PyCon 2014 – How to get started with Machine Learning

Following up on the talk I just gave at PyCon 2014 in Montreal, I’ve explained parts of my presentation and provided a few additional clarifications. You can catch the talk at, my github repo PyCon2014 holds the sample code, and the slides are on SpeakerDeck.

Machine Learning (ML) Overview

Arthur Samuel defined machine learning as, “Field of study that gives computers the ability to learn without being explicitly programmed”. Its about applying algorithm(s) in a program to solve the problem you are faced with and address the type of data that you have. You create a model that will help conduct pattern matching and/or predict results. Then evaluate the model and iterate on it as needed to create the right type of solution for the problem.

Examples of ML in the real world include handwritten analysis which uses neural nets to read millions of mail regularly to sort and classify all the different variations in written addresses. Weather prediction, fraud detection, search, facial recognition, and so forth are all examples of machine learning in the wild.


There are several types of ML algorithms to choose from and apply to a problem and some are listed below. They are broken into categories to give an approach on how to think about applying them. When choosing an algorithm, its important to think about the goal/problem, the type of data available and the time and effort that you have to work on the solution.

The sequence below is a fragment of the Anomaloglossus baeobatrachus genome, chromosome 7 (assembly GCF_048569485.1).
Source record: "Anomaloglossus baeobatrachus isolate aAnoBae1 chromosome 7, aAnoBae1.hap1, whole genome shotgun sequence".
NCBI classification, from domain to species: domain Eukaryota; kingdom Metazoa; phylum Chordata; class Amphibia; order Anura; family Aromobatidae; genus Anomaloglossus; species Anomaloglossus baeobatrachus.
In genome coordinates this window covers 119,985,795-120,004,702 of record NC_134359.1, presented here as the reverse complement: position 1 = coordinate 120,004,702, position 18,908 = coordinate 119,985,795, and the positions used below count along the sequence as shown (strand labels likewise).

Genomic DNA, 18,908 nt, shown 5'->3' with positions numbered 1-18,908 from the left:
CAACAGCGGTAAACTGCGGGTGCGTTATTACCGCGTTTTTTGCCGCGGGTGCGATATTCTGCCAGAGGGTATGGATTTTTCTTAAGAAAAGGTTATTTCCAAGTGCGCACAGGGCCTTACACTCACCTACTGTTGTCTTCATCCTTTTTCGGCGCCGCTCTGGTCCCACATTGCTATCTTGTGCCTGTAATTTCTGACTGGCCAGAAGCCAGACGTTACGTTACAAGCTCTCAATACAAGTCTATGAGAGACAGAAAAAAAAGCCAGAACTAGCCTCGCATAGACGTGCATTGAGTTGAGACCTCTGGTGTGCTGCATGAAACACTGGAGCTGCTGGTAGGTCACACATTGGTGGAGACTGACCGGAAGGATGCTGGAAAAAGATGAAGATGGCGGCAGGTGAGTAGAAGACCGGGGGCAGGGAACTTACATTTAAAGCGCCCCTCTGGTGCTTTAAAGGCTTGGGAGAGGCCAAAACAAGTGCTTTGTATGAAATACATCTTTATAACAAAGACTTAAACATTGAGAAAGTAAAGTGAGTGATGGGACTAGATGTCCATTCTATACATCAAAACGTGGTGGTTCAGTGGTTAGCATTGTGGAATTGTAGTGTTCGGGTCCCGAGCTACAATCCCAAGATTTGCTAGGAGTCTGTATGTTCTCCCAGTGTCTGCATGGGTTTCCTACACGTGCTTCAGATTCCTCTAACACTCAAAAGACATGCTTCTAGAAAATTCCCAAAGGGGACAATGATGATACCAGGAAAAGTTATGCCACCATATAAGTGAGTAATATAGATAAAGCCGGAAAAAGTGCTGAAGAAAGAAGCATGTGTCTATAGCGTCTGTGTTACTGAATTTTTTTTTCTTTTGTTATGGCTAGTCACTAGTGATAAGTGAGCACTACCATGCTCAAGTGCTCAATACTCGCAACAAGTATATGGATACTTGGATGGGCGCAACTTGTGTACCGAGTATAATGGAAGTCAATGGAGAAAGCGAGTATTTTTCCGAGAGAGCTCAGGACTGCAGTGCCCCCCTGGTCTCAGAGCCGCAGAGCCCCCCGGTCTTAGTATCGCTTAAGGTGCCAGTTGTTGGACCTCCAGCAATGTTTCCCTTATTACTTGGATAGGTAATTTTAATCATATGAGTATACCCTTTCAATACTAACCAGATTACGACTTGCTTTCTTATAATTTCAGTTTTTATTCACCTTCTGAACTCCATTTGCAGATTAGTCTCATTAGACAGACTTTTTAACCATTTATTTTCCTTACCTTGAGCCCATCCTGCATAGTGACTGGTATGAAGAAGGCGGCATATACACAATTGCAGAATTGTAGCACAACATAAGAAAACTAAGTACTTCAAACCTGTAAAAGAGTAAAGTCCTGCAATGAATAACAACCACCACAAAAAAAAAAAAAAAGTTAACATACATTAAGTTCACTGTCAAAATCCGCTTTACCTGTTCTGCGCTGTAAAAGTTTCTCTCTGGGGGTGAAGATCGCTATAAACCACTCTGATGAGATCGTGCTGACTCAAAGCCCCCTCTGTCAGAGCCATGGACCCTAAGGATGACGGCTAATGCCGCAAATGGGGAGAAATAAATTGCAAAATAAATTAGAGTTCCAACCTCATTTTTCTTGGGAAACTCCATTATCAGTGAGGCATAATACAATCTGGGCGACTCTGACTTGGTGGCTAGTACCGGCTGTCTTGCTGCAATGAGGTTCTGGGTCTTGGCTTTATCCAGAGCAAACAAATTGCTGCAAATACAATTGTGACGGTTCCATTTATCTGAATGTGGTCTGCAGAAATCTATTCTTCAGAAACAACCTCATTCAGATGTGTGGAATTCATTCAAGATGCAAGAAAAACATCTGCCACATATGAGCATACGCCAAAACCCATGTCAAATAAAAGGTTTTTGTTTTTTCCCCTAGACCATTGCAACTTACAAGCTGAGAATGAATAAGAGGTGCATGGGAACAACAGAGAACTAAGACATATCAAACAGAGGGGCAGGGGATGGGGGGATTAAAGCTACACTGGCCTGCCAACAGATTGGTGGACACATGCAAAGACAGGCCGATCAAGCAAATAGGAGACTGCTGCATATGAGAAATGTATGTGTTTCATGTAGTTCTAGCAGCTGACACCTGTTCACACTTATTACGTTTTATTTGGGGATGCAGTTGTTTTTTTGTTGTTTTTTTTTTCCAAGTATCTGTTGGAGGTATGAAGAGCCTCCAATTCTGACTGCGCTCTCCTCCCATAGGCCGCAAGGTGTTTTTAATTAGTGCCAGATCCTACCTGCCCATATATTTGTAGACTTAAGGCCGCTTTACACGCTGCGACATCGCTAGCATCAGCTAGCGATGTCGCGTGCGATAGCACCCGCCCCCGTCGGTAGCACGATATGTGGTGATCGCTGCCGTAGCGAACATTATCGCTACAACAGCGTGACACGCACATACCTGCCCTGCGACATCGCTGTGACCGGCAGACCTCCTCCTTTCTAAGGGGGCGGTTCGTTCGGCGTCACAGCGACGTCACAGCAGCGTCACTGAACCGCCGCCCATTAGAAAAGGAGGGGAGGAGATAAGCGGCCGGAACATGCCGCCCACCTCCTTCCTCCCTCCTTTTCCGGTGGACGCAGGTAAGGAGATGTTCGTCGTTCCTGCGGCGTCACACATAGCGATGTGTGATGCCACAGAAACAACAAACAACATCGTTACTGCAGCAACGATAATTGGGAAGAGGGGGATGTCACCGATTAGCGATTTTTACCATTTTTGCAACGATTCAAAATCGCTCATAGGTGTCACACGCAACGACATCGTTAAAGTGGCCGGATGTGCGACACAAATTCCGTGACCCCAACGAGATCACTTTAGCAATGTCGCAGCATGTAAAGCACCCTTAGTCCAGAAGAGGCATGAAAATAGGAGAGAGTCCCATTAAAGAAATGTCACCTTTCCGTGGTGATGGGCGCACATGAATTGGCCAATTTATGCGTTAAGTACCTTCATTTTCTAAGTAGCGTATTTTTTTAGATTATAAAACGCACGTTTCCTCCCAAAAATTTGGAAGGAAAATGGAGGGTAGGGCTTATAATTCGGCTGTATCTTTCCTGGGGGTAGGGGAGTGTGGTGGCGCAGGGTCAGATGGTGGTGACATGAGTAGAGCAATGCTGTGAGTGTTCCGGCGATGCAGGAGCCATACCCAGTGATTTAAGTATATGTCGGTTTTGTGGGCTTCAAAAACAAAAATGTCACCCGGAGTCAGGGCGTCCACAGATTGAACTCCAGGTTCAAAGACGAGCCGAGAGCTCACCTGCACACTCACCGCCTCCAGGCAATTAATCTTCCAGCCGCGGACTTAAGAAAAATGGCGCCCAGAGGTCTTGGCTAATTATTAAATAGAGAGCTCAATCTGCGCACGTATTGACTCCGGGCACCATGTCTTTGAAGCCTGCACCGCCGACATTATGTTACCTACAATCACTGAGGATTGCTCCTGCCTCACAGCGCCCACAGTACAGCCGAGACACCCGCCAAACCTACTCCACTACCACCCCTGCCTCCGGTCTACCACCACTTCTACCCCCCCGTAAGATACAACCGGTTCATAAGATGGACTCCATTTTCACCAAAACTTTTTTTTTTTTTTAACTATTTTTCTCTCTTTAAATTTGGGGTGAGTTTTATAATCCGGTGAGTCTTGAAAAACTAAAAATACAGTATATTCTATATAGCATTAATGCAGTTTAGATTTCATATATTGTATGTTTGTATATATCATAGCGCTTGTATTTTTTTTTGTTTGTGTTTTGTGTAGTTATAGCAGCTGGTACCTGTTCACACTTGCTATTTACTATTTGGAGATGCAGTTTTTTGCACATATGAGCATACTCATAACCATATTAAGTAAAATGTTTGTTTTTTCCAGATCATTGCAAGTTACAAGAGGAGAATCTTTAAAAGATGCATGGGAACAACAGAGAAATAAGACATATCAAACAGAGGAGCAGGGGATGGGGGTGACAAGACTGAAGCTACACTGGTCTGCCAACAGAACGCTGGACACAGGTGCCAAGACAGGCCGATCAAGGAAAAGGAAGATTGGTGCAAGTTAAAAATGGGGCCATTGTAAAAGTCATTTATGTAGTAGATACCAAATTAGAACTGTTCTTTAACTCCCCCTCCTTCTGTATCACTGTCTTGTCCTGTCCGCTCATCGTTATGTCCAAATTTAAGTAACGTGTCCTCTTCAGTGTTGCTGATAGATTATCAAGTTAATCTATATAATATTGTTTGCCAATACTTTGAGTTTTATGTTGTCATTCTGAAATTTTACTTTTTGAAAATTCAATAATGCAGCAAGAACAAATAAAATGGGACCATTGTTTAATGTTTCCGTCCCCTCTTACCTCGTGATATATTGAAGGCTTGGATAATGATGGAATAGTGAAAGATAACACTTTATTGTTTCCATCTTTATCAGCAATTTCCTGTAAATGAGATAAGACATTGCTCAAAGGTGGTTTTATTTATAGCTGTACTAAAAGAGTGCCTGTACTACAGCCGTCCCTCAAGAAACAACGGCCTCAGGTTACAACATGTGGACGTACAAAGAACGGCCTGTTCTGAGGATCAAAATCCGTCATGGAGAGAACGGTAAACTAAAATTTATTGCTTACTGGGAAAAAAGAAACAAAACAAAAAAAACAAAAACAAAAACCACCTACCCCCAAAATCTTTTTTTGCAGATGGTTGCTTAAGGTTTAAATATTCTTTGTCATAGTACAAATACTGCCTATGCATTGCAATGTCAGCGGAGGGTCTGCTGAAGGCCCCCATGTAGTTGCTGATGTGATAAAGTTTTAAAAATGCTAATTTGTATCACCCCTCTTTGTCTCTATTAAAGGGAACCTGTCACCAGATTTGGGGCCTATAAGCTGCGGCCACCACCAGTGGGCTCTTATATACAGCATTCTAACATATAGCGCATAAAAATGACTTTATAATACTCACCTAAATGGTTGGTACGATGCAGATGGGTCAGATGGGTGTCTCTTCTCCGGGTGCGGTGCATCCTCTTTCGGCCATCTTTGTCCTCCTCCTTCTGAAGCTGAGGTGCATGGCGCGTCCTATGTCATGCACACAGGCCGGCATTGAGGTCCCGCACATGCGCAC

A couple starting points to consider are whether the data is unsupervised or supervised. Supervised is whether you have actual data that represent the results you are targeting in order to train the model. Spam filters are built on actual data that have been labeled as spam while unsupervised data doesn’t have a clear picture of the result. For unsupervised learning, there will be questions about the data and you can run algorithms on it to see if patterns emerge that help tell a story. Unsupervised is a challenging type of approach and typically there isn’t necessarily a “right” answer for the solution.

In addition, if the data is continuous (e.g. height, weight) or categorical/discrete (e.g. male/female, Canadian/American) that helps determine the type of algorithm to apply. Basically its about whether the data has a set amount of units that can be defined or if the variations in the data are nearly infinite. These are some ways to evaluate what you have to help identify an approach to solve the problem.

Note, the algorithms categorization has been simplified a bit to help provide context, but some of the algorithms do cross the above boundaries (i.e. linear regression).


Once you have the data and an algorithmic approach, you can work on building a model. A model can be something as simple as an equation for a line (y=mx+b) or as complex as a neural net with many layers and nodes.

Linear Regression is a machine learning algorithm and a simple one to start with where you find the best fit line to represent observed data. In the talk, I showed two different examples of having observed data that exhibited some type of linear trend. There was a lot of noise (data was scattered around the graph), but there was enough of a trend to demo linear regression.